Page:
Background: Rheumatic disease and heart disease share common underpinnings involving inflammation. The high levels of inflammation that characterize rheumatic diseases provide a "natural experiment" to help elucidate the mechanisms by which inflammation accelerates heart disease. Rheumatoid arthritis (RA) is the most common of the rheumatic diseases and has the best studied relationships with heart disease.
Methods: A review of current literature on heart disease and RA was conducted.
Results: Patients with RA have an increased risk of developing heart disease that is not fully explained by traditional cardiovascular risk factors. Therapies used to treat RA may also affect the development of heart disease; by suppressing inflammation, they may also reduce the risk of heart disease. However, their other effects, as in the case of steroids, may increase heart disease risk.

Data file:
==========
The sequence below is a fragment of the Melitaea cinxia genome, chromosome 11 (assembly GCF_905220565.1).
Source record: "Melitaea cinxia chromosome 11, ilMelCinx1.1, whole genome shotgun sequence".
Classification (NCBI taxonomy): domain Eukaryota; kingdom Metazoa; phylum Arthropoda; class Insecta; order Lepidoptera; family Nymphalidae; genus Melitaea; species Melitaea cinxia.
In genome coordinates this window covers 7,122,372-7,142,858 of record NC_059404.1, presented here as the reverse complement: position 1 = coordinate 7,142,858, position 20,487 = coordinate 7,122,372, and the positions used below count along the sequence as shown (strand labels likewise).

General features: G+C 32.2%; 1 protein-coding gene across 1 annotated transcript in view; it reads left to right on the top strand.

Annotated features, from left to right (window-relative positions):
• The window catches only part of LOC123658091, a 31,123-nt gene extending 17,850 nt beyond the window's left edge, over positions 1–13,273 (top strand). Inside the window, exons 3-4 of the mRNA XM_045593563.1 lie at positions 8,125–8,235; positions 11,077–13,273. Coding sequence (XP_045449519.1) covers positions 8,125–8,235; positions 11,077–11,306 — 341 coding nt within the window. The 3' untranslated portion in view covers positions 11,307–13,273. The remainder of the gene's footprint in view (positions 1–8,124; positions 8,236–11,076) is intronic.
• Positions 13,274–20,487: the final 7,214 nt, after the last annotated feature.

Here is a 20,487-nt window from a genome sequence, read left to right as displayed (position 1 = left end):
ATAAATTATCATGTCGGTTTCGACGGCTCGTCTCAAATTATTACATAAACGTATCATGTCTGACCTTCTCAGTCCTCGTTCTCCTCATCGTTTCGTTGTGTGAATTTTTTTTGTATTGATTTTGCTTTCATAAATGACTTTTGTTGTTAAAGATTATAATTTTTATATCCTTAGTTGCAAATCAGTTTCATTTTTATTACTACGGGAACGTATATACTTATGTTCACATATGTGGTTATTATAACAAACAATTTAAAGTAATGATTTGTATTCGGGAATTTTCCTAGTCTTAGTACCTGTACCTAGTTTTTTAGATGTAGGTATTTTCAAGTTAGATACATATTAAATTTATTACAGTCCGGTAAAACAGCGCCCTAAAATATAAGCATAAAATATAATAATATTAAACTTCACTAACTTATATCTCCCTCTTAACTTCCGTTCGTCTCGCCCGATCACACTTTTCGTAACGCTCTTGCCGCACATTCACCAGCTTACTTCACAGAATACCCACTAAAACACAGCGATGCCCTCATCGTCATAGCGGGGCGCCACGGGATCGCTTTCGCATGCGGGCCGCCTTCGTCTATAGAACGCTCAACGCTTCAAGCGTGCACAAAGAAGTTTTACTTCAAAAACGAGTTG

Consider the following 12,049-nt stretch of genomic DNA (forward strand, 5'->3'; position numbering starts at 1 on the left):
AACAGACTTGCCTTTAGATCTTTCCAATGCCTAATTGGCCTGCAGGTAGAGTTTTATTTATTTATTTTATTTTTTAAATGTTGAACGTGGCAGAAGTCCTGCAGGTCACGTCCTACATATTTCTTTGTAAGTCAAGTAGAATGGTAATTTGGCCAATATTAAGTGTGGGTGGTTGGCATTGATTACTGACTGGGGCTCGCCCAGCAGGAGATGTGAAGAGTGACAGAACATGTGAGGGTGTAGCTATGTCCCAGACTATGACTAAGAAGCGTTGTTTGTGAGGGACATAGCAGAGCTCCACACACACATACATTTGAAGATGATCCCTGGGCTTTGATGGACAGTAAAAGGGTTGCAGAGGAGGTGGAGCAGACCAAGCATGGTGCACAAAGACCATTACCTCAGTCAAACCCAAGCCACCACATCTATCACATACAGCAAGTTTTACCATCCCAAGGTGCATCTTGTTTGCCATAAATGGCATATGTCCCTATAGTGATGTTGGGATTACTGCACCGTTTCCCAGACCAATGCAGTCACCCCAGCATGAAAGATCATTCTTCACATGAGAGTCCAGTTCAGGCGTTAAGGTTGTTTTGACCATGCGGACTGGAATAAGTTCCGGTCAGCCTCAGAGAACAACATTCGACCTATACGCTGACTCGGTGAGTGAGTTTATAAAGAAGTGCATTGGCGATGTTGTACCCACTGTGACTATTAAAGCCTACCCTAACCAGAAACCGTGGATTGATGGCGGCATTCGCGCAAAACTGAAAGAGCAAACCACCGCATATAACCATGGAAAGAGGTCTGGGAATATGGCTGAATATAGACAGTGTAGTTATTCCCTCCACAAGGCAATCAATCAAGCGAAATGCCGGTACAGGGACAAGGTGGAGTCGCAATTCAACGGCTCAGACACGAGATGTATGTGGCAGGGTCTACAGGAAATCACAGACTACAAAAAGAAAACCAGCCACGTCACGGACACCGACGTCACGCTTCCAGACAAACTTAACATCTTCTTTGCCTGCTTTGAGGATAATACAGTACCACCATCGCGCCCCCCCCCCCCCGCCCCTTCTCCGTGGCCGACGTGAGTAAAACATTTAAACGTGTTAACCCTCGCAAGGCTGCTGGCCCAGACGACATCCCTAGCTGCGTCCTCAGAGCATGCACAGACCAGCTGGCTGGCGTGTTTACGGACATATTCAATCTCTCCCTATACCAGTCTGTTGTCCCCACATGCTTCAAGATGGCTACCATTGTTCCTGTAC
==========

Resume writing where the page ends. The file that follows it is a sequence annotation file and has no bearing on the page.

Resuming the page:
Conclusions: Investigations of the innate and adaptive immune responses occurring in RA may delineate novel mechanisms in the pathogenesis of heart disease and help identify novel therapeutic targets for the prevention and treatment of heart disease.
© 2013 Mosby, Inc. All rights reserved.